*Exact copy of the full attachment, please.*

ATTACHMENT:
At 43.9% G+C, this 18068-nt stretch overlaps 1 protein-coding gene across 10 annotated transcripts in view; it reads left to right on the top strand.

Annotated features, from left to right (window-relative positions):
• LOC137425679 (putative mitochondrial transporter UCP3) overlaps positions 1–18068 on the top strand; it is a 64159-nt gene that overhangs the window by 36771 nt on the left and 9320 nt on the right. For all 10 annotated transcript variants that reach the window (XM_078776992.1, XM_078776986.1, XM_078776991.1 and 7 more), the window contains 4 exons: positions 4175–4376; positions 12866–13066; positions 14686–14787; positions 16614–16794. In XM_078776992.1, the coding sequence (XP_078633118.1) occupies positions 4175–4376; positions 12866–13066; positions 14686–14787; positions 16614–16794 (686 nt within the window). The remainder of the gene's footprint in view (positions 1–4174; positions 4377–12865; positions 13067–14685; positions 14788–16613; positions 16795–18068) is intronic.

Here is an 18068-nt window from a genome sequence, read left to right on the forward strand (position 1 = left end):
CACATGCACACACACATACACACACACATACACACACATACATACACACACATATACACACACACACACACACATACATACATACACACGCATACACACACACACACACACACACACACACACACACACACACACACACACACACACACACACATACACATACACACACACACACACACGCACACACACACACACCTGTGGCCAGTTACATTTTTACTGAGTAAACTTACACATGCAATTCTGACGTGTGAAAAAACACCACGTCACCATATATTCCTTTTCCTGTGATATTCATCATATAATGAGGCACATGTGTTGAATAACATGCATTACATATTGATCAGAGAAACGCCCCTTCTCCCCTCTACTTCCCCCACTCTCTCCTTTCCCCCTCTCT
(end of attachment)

At 43.9% G+C, this 18068-nt stretch overlaps 1 protein-coding gene across 10 annotated transcripts in view; it reads left to right on the top strand.

Annotated features, from left to right (window-relative positions):
• LOC137425679 (putative mitochondrial transporter UCP3) overlaps positions 1–18068 on the top strand; it is a 64159-nt gene that overhangs the window by 36771 nt on the left and 9320 nt on the right. For all 10 annotated transcript variants that reach the window (XM_078776992.1, XM_078776986.1, XM_078776991.1 and 7 more), the window contains 4 exons: positions 4175–4376; positions 12866–13066; positions 14686–14787; positions 16614–16794. In XM_078776992.1, the coding sequence (XP_078633118.1) occupies positions 4175–4376; positions 12866–13066; positions 14686–14787; positions 16614–16794 (686 nt within the window). The remainder of the gene's footprint in view (positions 1–4174; positions 4377–12865; positions 13067–14685; positions 14788–16613; positions 16795–18068) is intronic.

Here is an 18068-nt window from a genome sequence, read left to right on the forward strand (position 1 = left end):
CACATGCACACACACATACACACACACATACACACACATACATACACACACATATACACACACACACACACACATACATACATACACACGCATACACACACACACACACACACACACACACACACACACACACACACACACACACACACACACATACACATACACACACACACACACACGCACACACACACACACCTGTGGCCAGTTACATTTTTACTGAGTAAACTTACACATGCAATTCTGACGTGTGAAAAAACACCACGTCACCATATATTCCTTTTCCTGTGATATTCATCATATAATGAGGCACATGTGTTGAATAACATGCATTACATATTGATCAGAGAAACGCCCCTTCTCCCCTCTACTTCCCCCACTCTCTCCTTTCCCCCTCTCT